woman’s work shirt that doesn’t roll up
i’m just getting into design. i do more physical work, and would like to combat my tops from rolling up as i bend and shift. obviously simply sizing up will only take me so far if I want something more stylish but will move with plus size me
This is a very good question as I am also very heavy now,and regular t-shirts dont always do either.What does evewryone think about "work shirts"we can work in??IS STRETCH A GOOD THING TO TRY OUT??--What ever happened to "The Future of clothes"we read or saw, in science fiction??Youu know the stuff I mean, and we also saw weird stuff on fashion runways. --They seem to have access to really advanced fabric some times.I would not reallu mind "gluing"fabric together,or "melting seams"to make clothes.---Heck, im open to trying new things.--Thank you for your question. user 77271149
As Doreet mentions above, a stretch fabric would be a good place to start, either a knit or a woven.
A few things to consider for more ability to move in work clothes are :
-adding pleats or gathers beneath a yoke - a single box pleat like men's shirts, or more for added
ease, back and/or front.
-a "shirt tail" hem, again like men's shirts
-adding an underarm gusset if shoulder seam is relatively high, OR
-lowering armhole and widening, flattening sleeve seam
These changes should be included in any basic patternmaking book, or search online.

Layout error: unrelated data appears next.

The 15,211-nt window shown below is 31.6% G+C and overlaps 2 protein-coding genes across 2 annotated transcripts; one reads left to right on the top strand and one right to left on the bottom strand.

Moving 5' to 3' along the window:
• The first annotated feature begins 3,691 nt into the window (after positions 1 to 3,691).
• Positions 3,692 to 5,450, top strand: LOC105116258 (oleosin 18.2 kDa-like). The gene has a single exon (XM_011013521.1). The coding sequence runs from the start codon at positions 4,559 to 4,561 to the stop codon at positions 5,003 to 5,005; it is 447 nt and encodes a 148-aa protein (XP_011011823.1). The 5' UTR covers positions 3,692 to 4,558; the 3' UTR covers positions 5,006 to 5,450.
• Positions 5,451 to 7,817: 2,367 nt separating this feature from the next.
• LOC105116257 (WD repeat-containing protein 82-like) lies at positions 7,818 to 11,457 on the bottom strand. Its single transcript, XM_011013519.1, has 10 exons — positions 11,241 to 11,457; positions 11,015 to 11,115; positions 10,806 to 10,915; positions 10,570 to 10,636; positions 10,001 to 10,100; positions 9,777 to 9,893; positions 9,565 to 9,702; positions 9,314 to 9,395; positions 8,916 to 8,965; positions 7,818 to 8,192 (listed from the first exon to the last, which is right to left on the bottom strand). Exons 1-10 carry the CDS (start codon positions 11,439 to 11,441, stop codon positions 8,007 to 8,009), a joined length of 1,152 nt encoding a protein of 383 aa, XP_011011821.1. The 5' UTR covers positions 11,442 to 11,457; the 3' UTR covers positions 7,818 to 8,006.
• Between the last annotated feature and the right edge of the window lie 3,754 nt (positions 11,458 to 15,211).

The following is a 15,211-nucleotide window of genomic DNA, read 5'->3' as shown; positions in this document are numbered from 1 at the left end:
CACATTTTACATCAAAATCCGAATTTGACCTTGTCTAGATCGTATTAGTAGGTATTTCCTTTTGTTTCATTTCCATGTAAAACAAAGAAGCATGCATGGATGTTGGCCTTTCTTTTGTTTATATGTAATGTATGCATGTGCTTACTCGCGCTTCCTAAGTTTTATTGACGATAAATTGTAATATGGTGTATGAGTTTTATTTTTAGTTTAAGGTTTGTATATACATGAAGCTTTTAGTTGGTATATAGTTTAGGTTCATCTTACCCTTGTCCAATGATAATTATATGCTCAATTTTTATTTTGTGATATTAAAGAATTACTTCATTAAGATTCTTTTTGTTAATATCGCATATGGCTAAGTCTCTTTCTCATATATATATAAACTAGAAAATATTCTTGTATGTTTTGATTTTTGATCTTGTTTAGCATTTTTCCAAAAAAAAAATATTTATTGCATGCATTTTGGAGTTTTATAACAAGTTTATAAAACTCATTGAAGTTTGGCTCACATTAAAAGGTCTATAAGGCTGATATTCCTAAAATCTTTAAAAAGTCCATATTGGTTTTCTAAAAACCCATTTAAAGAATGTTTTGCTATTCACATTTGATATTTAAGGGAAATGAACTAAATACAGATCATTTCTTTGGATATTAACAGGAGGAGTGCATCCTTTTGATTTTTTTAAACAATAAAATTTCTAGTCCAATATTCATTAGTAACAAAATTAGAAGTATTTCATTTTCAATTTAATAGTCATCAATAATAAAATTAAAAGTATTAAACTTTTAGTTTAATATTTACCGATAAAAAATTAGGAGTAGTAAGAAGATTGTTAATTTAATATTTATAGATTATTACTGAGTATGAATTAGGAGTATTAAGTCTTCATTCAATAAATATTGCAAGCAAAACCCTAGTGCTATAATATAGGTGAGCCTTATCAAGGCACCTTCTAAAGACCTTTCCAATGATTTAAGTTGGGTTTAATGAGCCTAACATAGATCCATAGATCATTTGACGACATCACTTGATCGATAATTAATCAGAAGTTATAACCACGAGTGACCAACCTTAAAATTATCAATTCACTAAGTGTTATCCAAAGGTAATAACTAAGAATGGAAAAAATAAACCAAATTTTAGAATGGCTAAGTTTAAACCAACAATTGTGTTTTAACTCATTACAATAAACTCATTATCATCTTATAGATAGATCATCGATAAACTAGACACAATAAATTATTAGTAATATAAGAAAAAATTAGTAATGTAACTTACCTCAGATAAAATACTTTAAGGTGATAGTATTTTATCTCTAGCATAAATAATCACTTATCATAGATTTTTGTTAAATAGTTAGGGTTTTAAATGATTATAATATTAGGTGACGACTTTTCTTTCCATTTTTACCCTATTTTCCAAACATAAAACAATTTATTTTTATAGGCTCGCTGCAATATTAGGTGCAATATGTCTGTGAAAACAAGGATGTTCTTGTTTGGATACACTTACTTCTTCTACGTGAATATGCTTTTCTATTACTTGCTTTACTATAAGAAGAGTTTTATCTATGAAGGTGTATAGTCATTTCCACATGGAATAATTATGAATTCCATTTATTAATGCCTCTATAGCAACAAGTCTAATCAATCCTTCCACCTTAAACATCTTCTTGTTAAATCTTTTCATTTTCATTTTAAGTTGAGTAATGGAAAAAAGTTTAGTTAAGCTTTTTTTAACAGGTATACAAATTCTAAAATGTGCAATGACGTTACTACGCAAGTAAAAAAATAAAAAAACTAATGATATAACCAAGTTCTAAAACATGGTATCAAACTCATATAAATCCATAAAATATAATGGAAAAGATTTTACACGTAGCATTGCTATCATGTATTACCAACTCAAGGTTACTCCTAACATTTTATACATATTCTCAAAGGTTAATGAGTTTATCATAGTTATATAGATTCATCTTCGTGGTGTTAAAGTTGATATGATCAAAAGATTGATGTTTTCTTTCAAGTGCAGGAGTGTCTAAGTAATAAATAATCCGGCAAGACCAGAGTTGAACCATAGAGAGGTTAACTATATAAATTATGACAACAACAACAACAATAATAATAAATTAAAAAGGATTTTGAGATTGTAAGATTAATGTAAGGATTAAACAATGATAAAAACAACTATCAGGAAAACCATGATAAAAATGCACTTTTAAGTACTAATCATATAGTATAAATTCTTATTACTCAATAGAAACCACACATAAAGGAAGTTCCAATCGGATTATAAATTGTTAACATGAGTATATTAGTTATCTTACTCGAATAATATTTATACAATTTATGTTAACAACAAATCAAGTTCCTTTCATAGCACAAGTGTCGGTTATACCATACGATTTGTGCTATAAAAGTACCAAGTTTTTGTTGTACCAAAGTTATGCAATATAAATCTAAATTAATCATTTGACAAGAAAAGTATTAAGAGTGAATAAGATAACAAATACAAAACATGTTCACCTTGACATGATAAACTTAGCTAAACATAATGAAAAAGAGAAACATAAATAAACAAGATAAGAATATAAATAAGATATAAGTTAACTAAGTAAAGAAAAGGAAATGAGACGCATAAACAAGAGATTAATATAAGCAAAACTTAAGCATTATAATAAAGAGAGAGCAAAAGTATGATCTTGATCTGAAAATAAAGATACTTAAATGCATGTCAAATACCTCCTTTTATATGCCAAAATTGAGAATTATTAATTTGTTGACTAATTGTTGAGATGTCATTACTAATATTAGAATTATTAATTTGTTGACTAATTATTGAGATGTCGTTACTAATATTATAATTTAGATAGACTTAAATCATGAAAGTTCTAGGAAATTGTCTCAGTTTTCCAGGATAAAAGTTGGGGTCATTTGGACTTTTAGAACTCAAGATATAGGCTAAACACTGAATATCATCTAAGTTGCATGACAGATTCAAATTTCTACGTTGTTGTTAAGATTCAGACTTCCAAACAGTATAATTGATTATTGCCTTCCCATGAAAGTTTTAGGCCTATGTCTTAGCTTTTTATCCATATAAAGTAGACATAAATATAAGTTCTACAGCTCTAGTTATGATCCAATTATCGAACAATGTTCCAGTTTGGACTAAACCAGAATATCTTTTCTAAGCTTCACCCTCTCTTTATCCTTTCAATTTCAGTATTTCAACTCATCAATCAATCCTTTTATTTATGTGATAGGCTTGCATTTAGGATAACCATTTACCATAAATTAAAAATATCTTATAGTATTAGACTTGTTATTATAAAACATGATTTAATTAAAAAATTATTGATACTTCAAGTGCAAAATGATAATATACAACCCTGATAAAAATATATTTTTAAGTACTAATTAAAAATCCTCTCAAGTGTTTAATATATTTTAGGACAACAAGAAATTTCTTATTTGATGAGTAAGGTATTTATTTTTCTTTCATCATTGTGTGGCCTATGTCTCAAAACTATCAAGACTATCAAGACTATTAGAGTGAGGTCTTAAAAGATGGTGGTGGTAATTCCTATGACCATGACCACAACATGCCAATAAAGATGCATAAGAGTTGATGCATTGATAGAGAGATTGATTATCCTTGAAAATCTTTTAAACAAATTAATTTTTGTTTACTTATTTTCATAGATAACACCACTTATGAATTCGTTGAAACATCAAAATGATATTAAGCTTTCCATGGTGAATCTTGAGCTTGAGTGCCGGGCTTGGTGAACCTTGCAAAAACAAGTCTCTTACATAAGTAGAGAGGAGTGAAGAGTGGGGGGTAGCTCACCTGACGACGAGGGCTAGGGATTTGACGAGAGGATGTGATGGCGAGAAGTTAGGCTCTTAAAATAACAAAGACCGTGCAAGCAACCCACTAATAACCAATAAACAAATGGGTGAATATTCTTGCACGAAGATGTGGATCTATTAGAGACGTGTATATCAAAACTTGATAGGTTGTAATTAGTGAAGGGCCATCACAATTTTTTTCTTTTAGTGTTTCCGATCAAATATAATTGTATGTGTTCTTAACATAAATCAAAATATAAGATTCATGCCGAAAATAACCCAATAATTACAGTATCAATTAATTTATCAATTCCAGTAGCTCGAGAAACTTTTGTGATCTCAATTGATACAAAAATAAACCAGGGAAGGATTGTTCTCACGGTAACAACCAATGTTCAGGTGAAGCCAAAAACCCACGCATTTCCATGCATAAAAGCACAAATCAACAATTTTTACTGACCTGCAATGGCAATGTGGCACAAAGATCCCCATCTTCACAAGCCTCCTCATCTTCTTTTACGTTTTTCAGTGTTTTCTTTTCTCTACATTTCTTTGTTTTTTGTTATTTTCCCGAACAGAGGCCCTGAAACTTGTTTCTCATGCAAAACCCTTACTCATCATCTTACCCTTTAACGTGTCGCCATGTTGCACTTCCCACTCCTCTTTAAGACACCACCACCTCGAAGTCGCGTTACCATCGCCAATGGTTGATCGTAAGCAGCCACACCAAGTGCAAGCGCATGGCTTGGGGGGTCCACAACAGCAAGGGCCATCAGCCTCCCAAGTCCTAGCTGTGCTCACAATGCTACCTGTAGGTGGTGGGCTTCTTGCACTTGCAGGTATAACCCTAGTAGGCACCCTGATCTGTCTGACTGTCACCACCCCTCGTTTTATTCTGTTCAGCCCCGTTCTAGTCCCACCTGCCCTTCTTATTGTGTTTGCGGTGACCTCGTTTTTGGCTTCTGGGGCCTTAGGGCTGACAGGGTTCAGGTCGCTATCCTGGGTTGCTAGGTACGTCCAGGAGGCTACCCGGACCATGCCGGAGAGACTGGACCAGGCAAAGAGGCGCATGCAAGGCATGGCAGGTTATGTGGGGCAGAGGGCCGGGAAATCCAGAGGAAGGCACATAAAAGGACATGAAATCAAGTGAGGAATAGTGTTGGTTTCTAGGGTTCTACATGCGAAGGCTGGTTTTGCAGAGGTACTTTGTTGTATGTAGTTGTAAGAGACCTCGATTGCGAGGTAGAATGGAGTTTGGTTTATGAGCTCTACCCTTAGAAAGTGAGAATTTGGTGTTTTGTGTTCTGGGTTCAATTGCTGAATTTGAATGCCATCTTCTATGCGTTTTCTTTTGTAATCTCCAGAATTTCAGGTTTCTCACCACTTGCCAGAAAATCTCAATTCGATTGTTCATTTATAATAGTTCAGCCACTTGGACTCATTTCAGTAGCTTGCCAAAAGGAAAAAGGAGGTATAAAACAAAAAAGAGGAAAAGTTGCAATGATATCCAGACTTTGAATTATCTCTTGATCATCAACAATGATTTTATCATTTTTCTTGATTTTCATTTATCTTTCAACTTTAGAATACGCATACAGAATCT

I have read comments on other forums re this "roll" issue that state a deeper hemline is useful. So if finished folded hem is 1.5cm deep perhaps doubling it to 3cm would be a help.
i'll give altering the arm shoulder and sleeves a go. stretch and a longer hem doesn't work, as thigh length garments ride up the same as waist length. i move my arms and body about a lot-more like a farmer than an office worker so i have a lot of fit issues. shirt tails give mixed results as the shoulders rotate to far back or to far forward
more pleats may be the way to go after adjusting shoulder seams but i've only seen a single box pleat on the back of shirts.
Some men's shirts have a pleat at each shoulder blade instead of a box pleat. This may be a more useful pleat option for you.
Try using knit fabric that is very smooth. Roll ups sometimes result from the hem catching on the fabric in other clothing such as your skirt or pants. Also, the double pleat back, with pleats to the side will give more ease, as will a well fitted armhole. Armholes that are too deep can cause the shoulders to rise, to be followed by the rest of the garment. Finally, a hem facing instead of a turned up hem gives more stability and can be used as a design element with topstitching.( Use a stretch stitch for knits. ) Try for at least a 2 inch depth. Good luck
Thanks for all of the tips. I'm going to start the mock up this weekend.